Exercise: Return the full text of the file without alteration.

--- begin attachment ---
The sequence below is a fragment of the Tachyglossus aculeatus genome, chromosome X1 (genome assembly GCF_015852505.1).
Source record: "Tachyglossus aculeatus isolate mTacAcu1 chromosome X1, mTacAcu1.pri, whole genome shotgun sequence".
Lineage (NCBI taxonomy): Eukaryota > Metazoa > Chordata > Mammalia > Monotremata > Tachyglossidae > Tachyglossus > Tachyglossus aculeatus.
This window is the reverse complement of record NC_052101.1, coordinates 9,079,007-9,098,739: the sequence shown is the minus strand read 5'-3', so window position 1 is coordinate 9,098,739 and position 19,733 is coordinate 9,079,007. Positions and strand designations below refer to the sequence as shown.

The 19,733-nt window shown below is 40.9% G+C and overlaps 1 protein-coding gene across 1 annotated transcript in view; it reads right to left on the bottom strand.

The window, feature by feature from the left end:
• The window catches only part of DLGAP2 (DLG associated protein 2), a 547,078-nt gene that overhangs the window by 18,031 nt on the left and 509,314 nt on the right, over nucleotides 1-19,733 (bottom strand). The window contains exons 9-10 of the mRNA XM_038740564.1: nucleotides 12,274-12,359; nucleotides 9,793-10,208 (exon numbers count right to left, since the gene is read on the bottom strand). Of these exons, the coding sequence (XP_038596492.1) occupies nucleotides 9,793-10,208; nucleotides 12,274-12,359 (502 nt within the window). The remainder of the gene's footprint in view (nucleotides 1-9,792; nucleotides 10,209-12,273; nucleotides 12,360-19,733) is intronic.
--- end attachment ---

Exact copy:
The sequence below is a fragment of the Tachyglossus aculeatus genome, chromosome X1 (genome assembly GCF_015852505.1).
Source record: "Tachyglossus aculeatus isolate mTacAcu1 chromosome X1, mTacAcu1.pri, whole genome shotgun sequence".
Lineage (NCBI taxonomy): Eukaryota > Metazoa > Chordata > Mammalia > Monotremata > Tachyglossidae > Tachyglossus > Tachyglossus aculeatus.
This window is the reverse complement of record NC_052101.1, coordinates 9,079,007-9,098,739: the sequence shown is the minus strand read 5'-3', so window position 1 is coordinate 9,098,739 and position 19,733 is coordinate 9,079,007. Positions and strand designations below refer to the sequence as shown.

The 19,733-nt window shown below is 40.9% G+C and overlaps 1 protein-coding gene across 1 annotated transcript in view; it reads right to left on the bottom strand.

The window, feature by feature from the left end:
• The window catches only part of DLGAP2 (DLG associated protein 2), a 547,078-nt gene that overhangs the window by 18,031 nt on the left and 509,314 nt on the right, over nucleotides 1-19,733 (bottom strand). The window contains exons 9-10 of the mRNA XM_038740564.1: nucleotides 12,274-12,359; nucleotides 9,793-10,208 (exon numbers count right to left, since the gene is read on the bottom strand). Of these exons, the coding sequence (XP_038596492.1) occupies nucleotides 9,793-10,208; nucleotides 12,274-12,359 (502 nt within the window). The remainder of the gene's footprint in view (nucleotides 1-9,792; nucleotides 10,209-12,273; nucleotides 12,360-19,733) is intronic.